At Key Stage 3, pupils are assessed on their devising and performance skills regularly. Where possible, pupils are provided with verbal feedback when they have performed. One formal assessment takes place at the end of each scheme of work and pupils are provided with assessment criteria so it is clear what their aims are and the potential outcomes.
Key Stage 4 is taught from Year 9 twice weekly, and five times fortnightly in Year 11. Students are encouraged to meet outside lesson times when working in groups towards the devised performance work for Component 2 (moderated) and the scripted performance work for Component 3 (examined).
In Year 9, pupils revisit and study performance skills covered in Key Stage 3 in far more depth. They learn the content for Section A of Component 1. Following this, they cover a scheme of work on the practitioner Stanislavski (Naturalism) and apply their knowledge through practical exercises leading to a performance. Additionally, one digital or live production for Section C of Component 1 is studied and we start examining Act 1 of the set text for Section B of Component 1
In Year 10, pupils continue studying the set text for Section B of Component 1, then work on Component 2 which includes a devised performance and an accompanying 2500 written devising log. A second live production is studied.
In Year 11, the set text is revisited and completed in time for the Pre-Public Examinations in the first term. In the second term scripted pieces are performed to an examiner for Component 3.
At Key Stage 4 pupils are regularly given extended written tasks from Year 9 to prepare them for the demands of the written work in Year 10 and 11. They also regularly perform and are given verbal feedback afterwards.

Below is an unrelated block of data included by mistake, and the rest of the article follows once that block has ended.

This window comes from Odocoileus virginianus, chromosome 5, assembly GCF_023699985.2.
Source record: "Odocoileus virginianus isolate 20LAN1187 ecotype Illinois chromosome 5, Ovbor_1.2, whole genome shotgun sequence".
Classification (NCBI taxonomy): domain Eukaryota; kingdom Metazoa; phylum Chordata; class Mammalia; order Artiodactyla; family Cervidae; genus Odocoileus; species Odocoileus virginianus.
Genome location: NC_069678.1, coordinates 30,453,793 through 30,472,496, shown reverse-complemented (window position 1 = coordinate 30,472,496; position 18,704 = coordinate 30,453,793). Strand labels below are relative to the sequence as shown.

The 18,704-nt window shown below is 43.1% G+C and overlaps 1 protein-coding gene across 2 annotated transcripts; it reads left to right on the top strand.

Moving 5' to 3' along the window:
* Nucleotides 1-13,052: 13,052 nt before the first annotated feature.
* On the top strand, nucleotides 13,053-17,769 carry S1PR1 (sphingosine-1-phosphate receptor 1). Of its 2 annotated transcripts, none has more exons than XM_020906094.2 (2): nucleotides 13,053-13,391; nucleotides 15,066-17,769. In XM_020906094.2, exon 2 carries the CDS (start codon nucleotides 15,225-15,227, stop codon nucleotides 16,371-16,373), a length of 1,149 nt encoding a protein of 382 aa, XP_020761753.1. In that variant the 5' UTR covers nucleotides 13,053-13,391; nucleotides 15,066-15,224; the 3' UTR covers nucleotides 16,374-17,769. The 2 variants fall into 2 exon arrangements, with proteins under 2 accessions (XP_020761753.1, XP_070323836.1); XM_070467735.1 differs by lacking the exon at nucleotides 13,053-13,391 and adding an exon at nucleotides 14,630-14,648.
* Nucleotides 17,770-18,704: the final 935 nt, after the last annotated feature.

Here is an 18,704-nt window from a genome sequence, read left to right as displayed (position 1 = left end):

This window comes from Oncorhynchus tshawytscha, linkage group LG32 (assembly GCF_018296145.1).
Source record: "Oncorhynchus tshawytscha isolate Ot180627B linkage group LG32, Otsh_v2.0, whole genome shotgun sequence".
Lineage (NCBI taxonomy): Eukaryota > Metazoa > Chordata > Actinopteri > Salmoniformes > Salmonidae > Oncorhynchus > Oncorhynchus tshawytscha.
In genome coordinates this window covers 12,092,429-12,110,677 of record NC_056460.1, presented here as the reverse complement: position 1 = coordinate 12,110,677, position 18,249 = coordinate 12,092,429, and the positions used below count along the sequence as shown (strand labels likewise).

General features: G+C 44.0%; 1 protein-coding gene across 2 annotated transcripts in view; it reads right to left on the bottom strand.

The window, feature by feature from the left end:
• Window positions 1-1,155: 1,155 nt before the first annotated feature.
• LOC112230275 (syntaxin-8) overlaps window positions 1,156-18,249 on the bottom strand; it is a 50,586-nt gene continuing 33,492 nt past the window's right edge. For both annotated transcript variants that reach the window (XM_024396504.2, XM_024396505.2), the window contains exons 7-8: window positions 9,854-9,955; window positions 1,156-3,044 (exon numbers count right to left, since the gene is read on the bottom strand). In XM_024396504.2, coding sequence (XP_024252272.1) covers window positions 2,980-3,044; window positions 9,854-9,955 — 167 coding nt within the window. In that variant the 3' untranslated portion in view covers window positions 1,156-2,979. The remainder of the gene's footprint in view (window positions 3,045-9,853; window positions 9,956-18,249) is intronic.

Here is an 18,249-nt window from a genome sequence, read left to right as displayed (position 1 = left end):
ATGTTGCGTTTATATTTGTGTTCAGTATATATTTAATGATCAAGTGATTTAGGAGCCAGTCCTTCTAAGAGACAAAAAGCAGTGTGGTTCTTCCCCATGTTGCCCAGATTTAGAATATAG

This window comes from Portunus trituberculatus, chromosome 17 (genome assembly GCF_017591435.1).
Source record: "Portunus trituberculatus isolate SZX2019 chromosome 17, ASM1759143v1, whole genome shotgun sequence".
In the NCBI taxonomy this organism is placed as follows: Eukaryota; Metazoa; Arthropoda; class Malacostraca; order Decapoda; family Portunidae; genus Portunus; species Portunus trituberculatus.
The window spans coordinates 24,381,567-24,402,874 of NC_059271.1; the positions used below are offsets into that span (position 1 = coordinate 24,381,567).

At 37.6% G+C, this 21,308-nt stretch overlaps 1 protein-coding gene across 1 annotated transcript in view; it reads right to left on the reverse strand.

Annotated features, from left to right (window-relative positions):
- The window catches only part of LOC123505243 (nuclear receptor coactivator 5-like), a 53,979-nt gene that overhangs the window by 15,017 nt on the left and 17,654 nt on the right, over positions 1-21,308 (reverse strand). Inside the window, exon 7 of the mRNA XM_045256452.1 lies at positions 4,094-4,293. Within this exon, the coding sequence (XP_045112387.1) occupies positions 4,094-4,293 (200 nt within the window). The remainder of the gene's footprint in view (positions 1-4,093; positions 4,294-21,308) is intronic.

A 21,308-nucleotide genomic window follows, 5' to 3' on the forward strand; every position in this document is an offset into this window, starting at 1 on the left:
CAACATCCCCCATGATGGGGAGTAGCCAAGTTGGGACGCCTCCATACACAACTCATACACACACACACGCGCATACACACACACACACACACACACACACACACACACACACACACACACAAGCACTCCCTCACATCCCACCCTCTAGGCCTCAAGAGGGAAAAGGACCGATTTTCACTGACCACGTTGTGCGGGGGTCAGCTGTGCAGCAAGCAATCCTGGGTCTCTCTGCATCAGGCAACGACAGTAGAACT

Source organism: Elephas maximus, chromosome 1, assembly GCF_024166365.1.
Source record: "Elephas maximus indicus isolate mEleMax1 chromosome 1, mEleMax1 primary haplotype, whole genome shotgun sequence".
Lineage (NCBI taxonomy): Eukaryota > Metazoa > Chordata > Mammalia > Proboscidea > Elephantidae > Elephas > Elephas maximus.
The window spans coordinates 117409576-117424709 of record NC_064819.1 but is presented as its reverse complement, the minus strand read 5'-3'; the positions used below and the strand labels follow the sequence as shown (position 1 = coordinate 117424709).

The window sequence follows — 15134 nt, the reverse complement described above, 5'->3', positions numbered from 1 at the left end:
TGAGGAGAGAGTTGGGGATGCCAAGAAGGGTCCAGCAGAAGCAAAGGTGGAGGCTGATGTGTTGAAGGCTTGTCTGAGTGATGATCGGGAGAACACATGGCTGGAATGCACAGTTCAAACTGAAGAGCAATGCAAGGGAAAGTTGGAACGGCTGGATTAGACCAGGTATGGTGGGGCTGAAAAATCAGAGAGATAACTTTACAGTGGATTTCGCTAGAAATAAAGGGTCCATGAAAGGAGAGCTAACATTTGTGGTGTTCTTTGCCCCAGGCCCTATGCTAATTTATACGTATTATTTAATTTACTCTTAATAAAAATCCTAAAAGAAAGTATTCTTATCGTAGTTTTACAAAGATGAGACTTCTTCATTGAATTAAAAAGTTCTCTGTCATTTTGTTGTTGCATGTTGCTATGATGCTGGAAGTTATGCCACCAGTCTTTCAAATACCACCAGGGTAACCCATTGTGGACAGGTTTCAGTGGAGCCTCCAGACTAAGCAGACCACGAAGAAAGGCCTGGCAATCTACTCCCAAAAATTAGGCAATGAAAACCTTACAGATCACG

GCSE work is assessed using AQA specification criteria.
All pupils have equality of access to the curriculum. Staff consistently promote an ethos of high expectations for all pupils and high quality written and performance work and full commitment is assumed. We recognise that for some pupils the thought of performing in front of their peers can be daunting, especially in Key Stage 3, and we always support students in building their self-esteem and confidence. We do not expect all students to be highly accomplished actors but we do expect and will guide each and every student to make progress in their communication skills.
Any individual support needed is identified and implemented. Individual pupil’s progress is tracked and any barriers to further progress identified. For instance, staff carefully consider the suitability of performance texts, particularly at GCSE level.
More able pupils are regularly grouped together so that they are able to devise and perform practical work to the highest standard. Equally important, mixed ability work groups are often encouraged, whereby more able pupils are able to take on a leadership role if they so wish, benefiting their own skills as well as those who are less able or who need encouragement or support.
Disadvantaged pupils are encouraged to participate in all lessons and we ensure that much support and praise is given. Those who are disadvantaged do not have to pay to participate in theatre trips or to buy set texts to ensure equality and access for all.
Since places in the annual school production are via audition (this has to be the case, as so many pupils -often 100 – want to take part), more able pupils are given the opportunity to participate, whilst those who are disadvantaged are encouraged to audition and individual circumstances are always considered when auditions take place.
The School Day
Breakfast Club: 8:15 – 8:35
Personal Development Time: 8:40 – 9:00
Period 1: 9:00 – 10:00
Period 2: 10:00 – 11:00
Break: 11:00 – 11:25
Period 3: 11:25 – 12:25
Lunch: 12:25 – 1:10
Period 4: 1:10 – 2:10
Period 5: 2:10 – 3:10